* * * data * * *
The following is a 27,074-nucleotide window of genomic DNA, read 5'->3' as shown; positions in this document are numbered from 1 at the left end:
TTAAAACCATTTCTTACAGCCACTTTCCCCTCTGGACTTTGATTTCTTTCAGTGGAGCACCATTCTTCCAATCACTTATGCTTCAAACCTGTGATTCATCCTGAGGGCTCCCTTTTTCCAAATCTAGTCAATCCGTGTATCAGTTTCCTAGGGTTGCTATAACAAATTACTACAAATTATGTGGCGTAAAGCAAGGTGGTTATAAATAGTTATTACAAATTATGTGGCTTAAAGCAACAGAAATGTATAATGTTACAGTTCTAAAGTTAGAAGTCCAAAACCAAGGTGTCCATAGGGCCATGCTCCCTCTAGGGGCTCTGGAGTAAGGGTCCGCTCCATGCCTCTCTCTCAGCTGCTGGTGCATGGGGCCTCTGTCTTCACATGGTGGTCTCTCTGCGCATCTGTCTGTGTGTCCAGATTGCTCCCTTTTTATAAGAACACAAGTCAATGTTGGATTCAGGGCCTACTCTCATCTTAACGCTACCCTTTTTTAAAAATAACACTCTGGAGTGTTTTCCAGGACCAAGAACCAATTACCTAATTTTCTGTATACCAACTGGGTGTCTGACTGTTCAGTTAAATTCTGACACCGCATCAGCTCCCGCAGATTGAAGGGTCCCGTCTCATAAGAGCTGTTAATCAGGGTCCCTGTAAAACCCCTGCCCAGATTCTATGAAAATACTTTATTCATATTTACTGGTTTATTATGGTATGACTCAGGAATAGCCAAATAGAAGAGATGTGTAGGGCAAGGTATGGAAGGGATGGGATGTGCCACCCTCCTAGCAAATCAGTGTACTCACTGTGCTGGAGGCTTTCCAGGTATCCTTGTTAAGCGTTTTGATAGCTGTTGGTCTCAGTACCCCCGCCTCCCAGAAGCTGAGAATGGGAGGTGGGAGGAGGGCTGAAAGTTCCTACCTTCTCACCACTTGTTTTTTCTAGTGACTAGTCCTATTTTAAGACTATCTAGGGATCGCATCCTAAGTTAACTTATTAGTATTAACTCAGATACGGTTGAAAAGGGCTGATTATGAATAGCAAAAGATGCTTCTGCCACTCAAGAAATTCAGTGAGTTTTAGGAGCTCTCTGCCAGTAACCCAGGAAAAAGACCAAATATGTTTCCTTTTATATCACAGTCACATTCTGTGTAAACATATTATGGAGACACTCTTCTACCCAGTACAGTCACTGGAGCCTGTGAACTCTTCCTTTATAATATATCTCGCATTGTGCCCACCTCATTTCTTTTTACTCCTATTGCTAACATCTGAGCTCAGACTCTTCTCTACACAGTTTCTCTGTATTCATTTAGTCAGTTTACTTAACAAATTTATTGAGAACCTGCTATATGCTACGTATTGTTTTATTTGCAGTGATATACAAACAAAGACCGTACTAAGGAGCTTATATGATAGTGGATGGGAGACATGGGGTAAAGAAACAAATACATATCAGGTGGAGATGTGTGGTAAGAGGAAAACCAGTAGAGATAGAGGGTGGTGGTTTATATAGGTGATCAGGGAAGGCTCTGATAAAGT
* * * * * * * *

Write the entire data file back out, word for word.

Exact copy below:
The following is a 27,074-nucleotide window of genomic DNA, read 5'->3' as shown; positions in this document are numbered from 1 at the left end:
TTAAAACCATTTCTTACAGCCACTTTCCCCTCTGGACTTTGATTTCTTTCAGTGGAGCACCATTCTTCCAATCACTTATGCTTCAAACCTGTGATTCATCCTGAGGGCTCCCTTTTTCCAAATCTAGTCAATCCGTGTATCAGTTTCCTAGGGTTGCTATAACAAATTACTACAAATTATGTGGCGTAAAGCAAGGTGGTTATAAATAGTTATTACAAATTATGTGGCTTAAAGCAACAGAAATGTATAATGTTACAGTTCTAAAGTTAGAAGTCCAAAACCAAGGTGTCCATAGGGCCATGCTCCCTCTAGGGGCTCTGGAGTAAGGGTCCGCTCCATGCCTCTCTCTCAGCTGCTGGTGCATGGGGCCTCTGTCTTCACATGGTGGTCTCTCTGCGCATCTGTCTGTGTGTCCAGATTGCTCCCTTTTTATAAGAACACAAGTCAATGTTGGATTCAGGGCCTACTCTCATCTTAACGCTACCCTTTTTTAAAAATAACACTCTGGAGTGTTTTCCAGGACCAAGAACCAATTACCTAATTTTCTGTATACCAACTGGGTGTCTGACTGTTCAGTTAAATTCTGACACCGCATCAGCTCCCGCAGATTGAAGGGTCCCGTCTCATAAGAGCTGTTAATCAGGGTCCCTGTAAAACCCCTGCCCAGATTCTATGAAAATACTTTATTCATATTTACTGGTTTATTATGGTATGACTCAGGAATAGCCAAATAGAAGAGATGTGTAGGGCAAGGTATGGAAGGGATGGGATGTGCCACCCTCCTAGCAAATCAGTGTACTCACTGTGCTGGAGGCTTTCCAGGTATCCTTGTTAAGCGTTTTGATAGCTGTTGGTCTCAGTACCCCCGCCTCCCAGAAGCTGAGAATGGGAGGTGGGAGGAGGGCTGAAAGTTCCTACCTTCTCACCACTTGTTTTTTCTAGTGACTAGTCCTATTTTAAGACTATCTAGGGATCGCATCCTAAGTTAACTTATTAGTATTAACTCAGATACGGTTGAAAAGGGCTGATTATGAATAGCAAAAGATGCTTCTGCCACTCAAGAAATTCAGTGAGTTTTAGGAGCTCTCTGCCAGTAACCCAGGAAAAAGACCAAATATGTTTCCTTTTATATCACAGTCACATTCTGTGTAAACATATTATGGAGACACTCTTCTACCCAGTACAGTCACTGGAGCCTGTGAACTCTTCCTTTATAATATATCTCGCATTGTGCCCACCTCATTTCTTTTTACTCCTATTGCTAACATCTGAGCTCAGACTCTTCTCTACACAGTTTCTCTGTATTCATTTAGTCAGTTTACTTAACAAATTTATTGAGAACCTGCTATATGCTACGTATTGTTTTATTTGCAGTGATATACAAACAAAGACCGTACTAAGGAGCTTATATGATAGTGGATGGGAGACATGGGGTAAAGAAACAAATACATATCAGGTGGAGATGTGTGGTAAGAGGAAAACCAGTAGAGATAGAGGGTGGTGGTTTATATAGGTGATCAGGGAAGGCTCTGATAAAGT